Changing lives

By LLOYD SCHWARTZ  |  December 15, 2006

At the Caracas business school, Zander, who spends much of his non-conducting time traveling around the world to talk about leadership to CEOs of major international corporations, includes in his presentation a performance of a Mozart Divertimento movement by the four principal string players of the senior Venezuelan youth orchestra. They play musically, even elegantly, but without much expression. Zander spends 20 minutes trying to get them to be more flexible in their phrasing, to make an emotional leap from sighing resignation to darker melancholy and finally to joy. By the end of the session they are beginning to get it. How long must Rattle have spent getting the whole orchestra to phrase the satirical Scherzo of Mahler’s Symphony No. 2 with such slippery, nuanced innuendo? The afternoon before the big YPO concert in Caracas, the Simón Bolívar Orchestra gives an impressively played but inert performance of Prokofiev’s Fifth Symphony, under a visiting senior conductor from Korea, Sung Kwak, and a glitzy, uninhibited, breathless Pops-style version of Bernstein’s “Mambo” from West-SideStory, led by the charismatic but unsubtle Dietrith Parades, a recent graduate of the Venezuelan program. The stage becomes a carnival of spinning cellos, tossed tambourines, and juggled drumsticks. The orchestra needs more Rattles, Abbados, and Zanders. Before we leave Venezuela, Zander is invited back to conduct the Mahler Ninth.

At the big Caracas concert, Maestro Abreu and NEC’s Mark Churchill sign the “Friendship Agreement” between the Inter-American Center and the New England Conservatory, “the oldest independent music conservatory in the united States.” Both institutions, the agreement says, believe that music and the other arts can serve as a unifying force in the Americas, creating models of partnership and cooperation that can inspire governments in other segments of society.” The elements of the partnership include student and faculty exchanges, joint performances, teaching and research residencies, and “joint advocacy in support of music education and the use of music to address social need.” The “contract” ends, however, with some metaphorical small print: “It is understood that this agreement does not imply a commitment of institutional funds to joint projects and programs by either institution.”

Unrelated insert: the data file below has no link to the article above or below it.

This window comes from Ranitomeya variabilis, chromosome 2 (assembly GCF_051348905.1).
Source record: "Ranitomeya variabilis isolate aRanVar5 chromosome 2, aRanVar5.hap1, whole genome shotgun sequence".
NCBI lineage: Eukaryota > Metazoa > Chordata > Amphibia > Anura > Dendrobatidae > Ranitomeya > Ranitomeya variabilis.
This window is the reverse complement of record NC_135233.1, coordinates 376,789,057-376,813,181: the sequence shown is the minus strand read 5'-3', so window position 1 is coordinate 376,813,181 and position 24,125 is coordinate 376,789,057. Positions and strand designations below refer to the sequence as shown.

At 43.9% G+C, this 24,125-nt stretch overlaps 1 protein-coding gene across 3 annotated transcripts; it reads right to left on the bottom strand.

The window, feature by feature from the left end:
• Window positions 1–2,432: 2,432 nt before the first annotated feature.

Churchill spoke in more personal and passionate terms. Six years before, he said, he discovered that he “had come to a land where music was always played with love, passion, and intelligence, along with the greatest discipline and skill. I had come to a land where the belief in the power of music to transform and uplift all human beings was more profound than anywhere else in the world. I wanted more than anything for all of my students to find the same treasures I did.” Then, as a token of respect and friendship, he presented to Maestro Abreu, who had four years ago received an honorary degree from NEC, an award “which is given far more rarely”: the “Ludy,” a miniature bronze replica of the huge statue of Ludwig Von Beethoven that stands in the Jordan Hall lobby. It’s inscribed “with heartfelt thanks for bringing great music to all mankind.”

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